Matthew 12:46-50
"While He yet talked to the people, his mother and his brethren stood without, desiring to speak with him. Then one said unto him, Behold, they mother and thy brethren stand without, desiring to speak to thee. But he answered and said unto him that told him, Who is my mother? and who are my brethren? And he stretched forth his hand toward his disciples, and said, Behold my mother and my brethren! For whosoever shall do the will of my Father which is in heaven, the same is my brother, and sister, and mother."

The first concept I note here is the humility of Jesus in calling a broad range of sinful people His family. We have been adopted into His family because we are fellow sinners reconciled to God through what Jesus accomplished for us on the cross. Thus, by grace we are enabled to do the will of our Father in heaven. The second concept I take away from this passage is that this is how I can relate to each of my brothers. I can point them back to the will of our Father, thereby helping them bear fruit that glorifies God. I've found that I can apply this concept in three ways:

~ Observe them. In order to be intentional as a sister, I must take note of the men the Father has put into my life, from colleagues to Bible study members to church friends. It's fun to observe the men we're interested in, but it takes effort to study and take note of other men. If we resolve to observe all of our brothers, then we easily can do the next two steps.

~ Encourage them. It's not always effortless to do the will of the Father, especially in our current culture. But how refreshing to the soul it is to receive a word of "well done." There's a fine line between encouragement and flattery. If you are faithful to encourage many men, especially in the hearing of others, you will not confuse anyone about your intentions. For me, these two steps require that I shut my mouth in group contexts and sit back to study what God is doing at that moment in the men around me. Often I will find many things to comment on later - from hearing a more reserved man bring up a good point in a Bible study, to seeing a busy man offer to help someone move. Encouragement keeps people from growing weary in good deeds. Let's be faithful to look for these reflections of God's grace in these men's lives and to comment on them as we see them doing the will of the Father.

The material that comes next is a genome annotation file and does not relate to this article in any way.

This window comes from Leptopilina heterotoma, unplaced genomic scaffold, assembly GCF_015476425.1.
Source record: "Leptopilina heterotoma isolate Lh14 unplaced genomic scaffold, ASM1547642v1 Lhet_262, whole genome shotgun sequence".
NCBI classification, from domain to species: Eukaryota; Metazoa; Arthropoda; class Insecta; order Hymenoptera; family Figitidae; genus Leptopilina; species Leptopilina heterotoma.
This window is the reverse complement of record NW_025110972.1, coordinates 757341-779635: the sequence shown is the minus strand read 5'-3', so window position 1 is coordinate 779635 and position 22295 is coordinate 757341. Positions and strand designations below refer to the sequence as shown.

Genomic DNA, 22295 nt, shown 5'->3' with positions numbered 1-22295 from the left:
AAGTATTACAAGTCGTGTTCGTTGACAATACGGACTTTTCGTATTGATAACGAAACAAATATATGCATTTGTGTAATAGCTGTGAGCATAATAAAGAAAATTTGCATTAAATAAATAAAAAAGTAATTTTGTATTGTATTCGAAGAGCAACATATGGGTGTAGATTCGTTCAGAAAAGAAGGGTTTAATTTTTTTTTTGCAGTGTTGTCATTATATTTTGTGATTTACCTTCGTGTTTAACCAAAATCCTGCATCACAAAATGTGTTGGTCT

~ Seek to see them conformed - not to your preferences but to the image of Christ. This is what Doug was encouraging me to do. It's not so much of an active process, but an active concern. Our motivation should be care and concern when someone is not doing the will of the Father and to humbly bring what we've observed and our questions about it (not judgments) to our brothers.

It's tempting as singles to simply avoid the people who irritate us or whose sin or weaknesses always seem to spill out whenever we're around. But that's not carrying a concern to see our brothers (and sisters) in the Lord grow and mature in Christ. If there's something we don't understand or that offends us, we should ask kindly about it, motivated by an understanding that we don't know or see everything related to the situation. We should also trust that the Holy Spirit is the one who brings conviction for change; so our observations should be initially and continually in our prayers.

Galatians 6:1 says, "Brethren, if a man be overtaken in a fault, ye which are spiritual, restore such an one in the spirit of meekness; considering thyself, lest thou also be tempted."

-- Excerpted from,
"Did I Kiss Marriage Goodbye? Trusting God With A Hope Deferred,"
by Carolyn McCulley, Crossway Books, 2004

1 comment:

Laurel said...

That is powerful stuff! And it's definitely applicable across the board. Thank you for the challenge.